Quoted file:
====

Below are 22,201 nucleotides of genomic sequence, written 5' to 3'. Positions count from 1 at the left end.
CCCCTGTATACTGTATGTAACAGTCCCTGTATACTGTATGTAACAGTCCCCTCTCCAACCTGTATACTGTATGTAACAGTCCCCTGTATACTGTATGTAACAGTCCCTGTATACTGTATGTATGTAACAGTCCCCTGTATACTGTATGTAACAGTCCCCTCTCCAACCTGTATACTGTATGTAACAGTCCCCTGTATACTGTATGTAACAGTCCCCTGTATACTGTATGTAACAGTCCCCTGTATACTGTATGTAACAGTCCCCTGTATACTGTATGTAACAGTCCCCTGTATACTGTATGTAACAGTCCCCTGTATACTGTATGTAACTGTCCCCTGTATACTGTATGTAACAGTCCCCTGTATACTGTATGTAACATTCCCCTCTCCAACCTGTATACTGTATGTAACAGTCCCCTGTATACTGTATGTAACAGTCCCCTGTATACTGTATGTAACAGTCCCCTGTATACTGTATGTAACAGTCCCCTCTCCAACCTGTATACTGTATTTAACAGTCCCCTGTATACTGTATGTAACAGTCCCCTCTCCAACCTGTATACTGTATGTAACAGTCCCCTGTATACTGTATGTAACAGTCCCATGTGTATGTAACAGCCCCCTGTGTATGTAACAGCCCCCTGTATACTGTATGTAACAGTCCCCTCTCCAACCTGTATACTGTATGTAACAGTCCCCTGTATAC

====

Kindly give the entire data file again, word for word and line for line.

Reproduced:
Below are 22,201 nucleotides of genomic sequence, written 5' to 3'. Positions count from 1 at the left end.
CCCCTGTATACTGTATGTAACAGTCCCTGTATACTGTATGTAACAGTCCCCTCTCCAACCTGTATACTGTATGTAACAGTCCCCTGTATACTGTATGTAACAGTCCCTGTATACTGTATGTATGTAACAGTCCCCTGTATACTGTATGTAACAGTCCCCTCTCCAACCTGTATACTGTATGTAACAGTCCCCTGTATACTGTATGTAACAGTCCCCTGTATACTGTATGTAACAGTCCCCTGTATACTGTATGTAACAGTCCCCTGTATACTGTATGTAACAGTCCCCTGTATACTGTATGTAACAGTCCCCTGTATACTGTATGTAACTGTCCCCTGTATACTGTATGTAACAGTCCCCTGTATACTGTATGTAACATTCCCCTCTCCAACCTGTATACTGTATGTAACAGTCCCCTGTATACTGTATGTAACAGTCCCCTGTATACTGTATGTAACAGTCCCCTGTATACTGTATGTAACAGTCCCCTCTCCAACCTGTATACTGTATTTAACAGTCCCCTGTATACTGTATGTAACAGTCCCCTCTCCAACCTGTATACTGTATGTAACAGTCCCCTGTATACTGTATGTAACAGTCCCATGTGTATGTAACAGCCCCCTGTGTATGTAACAGCCCCCTGTATACTGTATGTAACAGTCCCCTCTCCAACCTGTATACTGTATGTAACAGTCCCCTGTATAC